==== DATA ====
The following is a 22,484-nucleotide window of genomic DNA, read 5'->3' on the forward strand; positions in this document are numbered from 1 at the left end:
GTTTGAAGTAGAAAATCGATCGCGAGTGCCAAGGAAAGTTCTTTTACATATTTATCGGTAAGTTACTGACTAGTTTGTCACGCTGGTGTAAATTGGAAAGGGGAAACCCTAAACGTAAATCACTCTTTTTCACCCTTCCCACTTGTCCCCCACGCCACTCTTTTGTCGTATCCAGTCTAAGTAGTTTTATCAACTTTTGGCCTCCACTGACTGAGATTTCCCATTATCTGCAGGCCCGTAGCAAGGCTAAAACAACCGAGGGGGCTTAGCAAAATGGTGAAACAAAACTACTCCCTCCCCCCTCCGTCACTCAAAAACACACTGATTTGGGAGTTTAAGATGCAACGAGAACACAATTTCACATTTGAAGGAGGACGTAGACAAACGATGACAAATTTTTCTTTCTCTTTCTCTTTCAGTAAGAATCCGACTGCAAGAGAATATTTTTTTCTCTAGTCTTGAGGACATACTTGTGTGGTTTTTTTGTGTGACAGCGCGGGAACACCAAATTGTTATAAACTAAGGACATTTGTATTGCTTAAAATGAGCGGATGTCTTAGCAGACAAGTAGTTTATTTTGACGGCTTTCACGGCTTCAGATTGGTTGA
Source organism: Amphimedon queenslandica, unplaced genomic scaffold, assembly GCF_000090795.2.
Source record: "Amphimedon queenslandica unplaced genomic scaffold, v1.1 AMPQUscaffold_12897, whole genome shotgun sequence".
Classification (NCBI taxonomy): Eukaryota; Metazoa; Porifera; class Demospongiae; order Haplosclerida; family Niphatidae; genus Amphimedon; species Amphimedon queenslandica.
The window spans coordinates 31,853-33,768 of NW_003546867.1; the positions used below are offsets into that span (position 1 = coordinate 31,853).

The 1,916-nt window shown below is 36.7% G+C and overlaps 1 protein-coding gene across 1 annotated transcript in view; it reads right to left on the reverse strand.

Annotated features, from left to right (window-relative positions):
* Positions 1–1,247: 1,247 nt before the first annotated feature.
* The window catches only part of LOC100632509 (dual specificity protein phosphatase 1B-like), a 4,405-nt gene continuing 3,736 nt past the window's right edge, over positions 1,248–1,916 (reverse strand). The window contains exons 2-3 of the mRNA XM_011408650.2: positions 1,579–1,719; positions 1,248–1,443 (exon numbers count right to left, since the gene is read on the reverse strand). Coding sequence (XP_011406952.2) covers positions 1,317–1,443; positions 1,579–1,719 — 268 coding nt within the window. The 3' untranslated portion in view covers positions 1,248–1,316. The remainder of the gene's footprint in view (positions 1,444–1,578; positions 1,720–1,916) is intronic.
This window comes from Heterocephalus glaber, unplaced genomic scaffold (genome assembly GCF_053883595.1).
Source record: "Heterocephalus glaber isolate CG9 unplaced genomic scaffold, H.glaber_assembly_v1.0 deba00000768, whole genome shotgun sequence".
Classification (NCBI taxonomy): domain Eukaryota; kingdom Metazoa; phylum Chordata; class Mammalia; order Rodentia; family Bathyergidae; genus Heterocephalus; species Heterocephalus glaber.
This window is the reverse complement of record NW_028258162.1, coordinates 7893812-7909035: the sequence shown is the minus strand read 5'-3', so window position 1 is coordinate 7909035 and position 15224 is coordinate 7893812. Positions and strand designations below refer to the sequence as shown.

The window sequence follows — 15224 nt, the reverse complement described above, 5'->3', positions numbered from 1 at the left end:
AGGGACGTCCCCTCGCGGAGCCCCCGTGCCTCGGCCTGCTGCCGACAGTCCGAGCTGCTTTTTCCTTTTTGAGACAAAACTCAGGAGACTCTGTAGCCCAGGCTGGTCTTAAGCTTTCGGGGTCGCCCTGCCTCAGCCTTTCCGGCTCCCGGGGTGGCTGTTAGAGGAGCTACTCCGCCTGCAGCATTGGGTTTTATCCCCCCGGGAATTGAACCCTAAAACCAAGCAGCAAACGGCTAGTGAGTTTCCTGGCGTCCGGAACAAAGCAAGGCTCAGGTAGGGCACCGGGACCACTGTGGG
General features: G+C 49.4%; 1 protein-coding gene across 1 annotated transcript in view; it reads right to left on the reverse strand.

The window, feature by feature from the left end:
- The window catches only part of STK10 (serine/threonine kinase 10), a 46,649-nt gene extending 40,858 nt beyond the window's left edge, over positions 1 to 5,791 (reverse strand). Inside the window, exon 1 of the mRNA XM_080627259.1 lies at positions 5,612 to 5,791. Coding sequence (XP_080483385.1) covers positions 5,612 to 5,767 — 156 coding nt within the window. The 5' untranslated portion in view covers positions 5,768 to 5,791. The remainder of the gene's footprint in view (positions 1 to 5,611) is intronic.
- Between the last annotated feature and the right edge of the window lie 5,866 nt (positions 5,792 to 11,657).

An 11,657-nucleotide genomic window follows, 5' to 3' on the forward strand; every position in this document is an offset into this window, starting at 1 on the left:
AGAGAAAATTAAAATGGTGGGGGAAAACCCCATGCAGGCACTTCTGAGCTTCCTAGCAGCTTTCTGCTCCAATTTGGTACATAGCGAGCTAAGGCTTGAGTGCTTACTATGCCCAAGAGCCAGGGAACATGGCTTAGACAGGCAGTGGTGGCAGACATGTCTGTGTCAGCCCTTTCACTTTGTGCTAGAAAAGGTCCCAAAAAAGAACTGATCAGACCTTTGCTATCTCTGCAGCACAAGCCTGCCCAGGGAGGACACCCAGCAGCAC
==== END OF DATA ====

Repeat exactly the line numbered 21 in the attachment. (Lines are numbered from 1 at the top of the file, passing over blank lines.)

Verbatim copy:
An 11,657-nucleotide genomic window follows, 5' to 3' on the forward strand; every position in this document is an offset into this window, starting at 1 on the left: